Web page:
Madam Speaker, I think there are some similarities, but there are also some important differences. What we have seen in the case of the response to the Russian invasion is that by working together, the community of democratic nations can inflict serious economic consequences through sanctions. In the case of Russia, we on this side of the House believe that there is still more work to do.
It is important to point out that while a similar tool kit could potentially be used in response to an act of aggression against Taiwan, it would be much more difficult to do so against a relatively much larger and more integrated economy. If we were ever to get into that situation, I would advocate that we do what was necessary to deter that aggression, of course, but the goal here should be deterrence. The goal should be to recognize that there was a failure of deterrence in the context of Russia and Ukraine. We need to do better, in the case of possible aggression against Taiwan, and to be clear about deterring that aggression and about what the consequences would be.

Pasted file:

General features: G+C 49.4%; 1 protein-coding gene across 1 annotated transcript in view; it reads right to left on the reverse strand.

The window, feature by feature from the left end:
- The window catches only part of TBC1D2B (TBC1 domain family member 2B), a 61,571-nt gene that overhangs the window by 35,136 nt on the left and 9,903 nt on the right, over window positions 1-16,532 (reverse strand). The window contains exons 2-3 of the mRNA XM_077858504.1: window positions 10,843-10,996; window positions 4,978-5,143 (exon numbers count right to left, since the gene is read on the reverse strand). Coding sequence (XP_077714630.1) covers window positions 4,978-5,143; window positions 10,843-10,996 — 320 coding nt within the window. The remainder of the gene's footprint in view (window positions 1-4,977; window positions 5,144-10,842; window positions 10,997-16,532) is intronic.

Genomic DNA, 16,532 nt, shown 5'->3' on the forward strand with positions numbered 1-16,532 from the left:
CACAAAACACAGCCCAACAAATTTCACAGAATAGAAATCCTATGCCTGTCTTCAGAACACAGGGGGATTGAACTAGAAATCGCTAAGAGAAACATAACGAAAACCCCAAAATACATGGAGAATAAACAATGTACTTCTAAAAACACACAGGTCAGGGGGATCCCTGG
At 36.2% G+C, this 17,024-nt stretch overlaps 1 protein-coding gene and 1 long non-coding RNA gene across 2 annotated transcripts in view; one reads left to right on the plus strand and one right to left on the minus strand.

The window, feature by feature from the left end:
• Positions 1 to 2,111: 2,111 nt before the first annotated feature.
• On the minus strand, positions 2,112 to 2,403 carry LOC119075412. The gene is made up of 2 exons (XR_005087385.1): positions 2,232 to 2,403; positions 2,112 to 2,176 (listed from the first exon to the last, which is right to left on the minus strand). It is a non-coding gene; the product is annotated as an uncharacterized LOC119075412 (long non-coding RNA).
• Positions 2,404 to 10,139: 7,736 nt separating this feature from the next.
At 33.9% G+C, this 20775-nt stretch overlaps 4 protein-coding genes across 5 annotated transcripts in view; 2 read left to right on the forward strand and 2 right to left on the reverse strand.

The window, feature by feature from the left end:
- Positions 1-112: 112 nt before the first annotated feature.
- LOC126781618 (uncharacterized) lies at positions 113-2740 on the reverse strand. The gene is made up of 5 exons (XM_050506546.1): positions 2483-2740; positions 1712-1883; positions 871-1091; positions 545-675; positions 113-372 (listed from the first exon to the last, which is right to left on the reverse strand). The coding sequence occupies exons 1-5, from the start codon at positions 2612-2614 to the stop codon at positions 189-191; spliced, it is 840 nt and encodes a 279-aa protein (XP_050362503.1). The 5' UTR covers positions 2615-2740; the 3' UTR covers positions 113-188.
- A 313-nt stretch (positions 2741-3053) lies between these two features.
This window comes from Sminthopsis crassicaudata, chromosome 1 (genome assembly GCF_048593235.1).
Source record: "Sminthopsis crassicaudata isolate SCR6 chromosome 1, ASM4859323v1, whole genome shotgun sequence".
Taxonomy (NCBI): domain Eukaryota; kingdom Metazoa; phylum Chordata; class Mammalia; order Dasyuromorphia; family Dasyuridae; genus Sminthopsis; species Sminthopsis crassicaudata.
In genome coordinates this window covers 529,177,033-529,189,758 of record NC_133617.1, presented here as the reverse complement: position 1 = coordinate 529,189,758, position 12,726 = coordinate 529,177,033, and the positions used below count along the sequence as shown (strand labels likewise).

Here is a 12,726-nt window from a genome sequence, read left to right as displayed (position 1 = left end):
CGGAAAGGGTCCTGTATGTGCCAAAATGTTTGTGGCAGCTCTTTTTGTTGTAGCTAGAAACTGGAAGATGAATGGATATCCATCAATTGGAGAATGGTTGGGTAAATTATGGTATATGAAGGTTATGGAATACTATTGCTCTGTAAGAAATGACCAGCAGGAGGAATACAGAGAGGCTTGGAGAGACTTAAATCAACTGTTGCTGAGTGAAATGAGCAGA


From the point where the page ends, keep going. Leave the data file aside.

This is why this committee is necessary, to dig into those critical issues at such a critical time.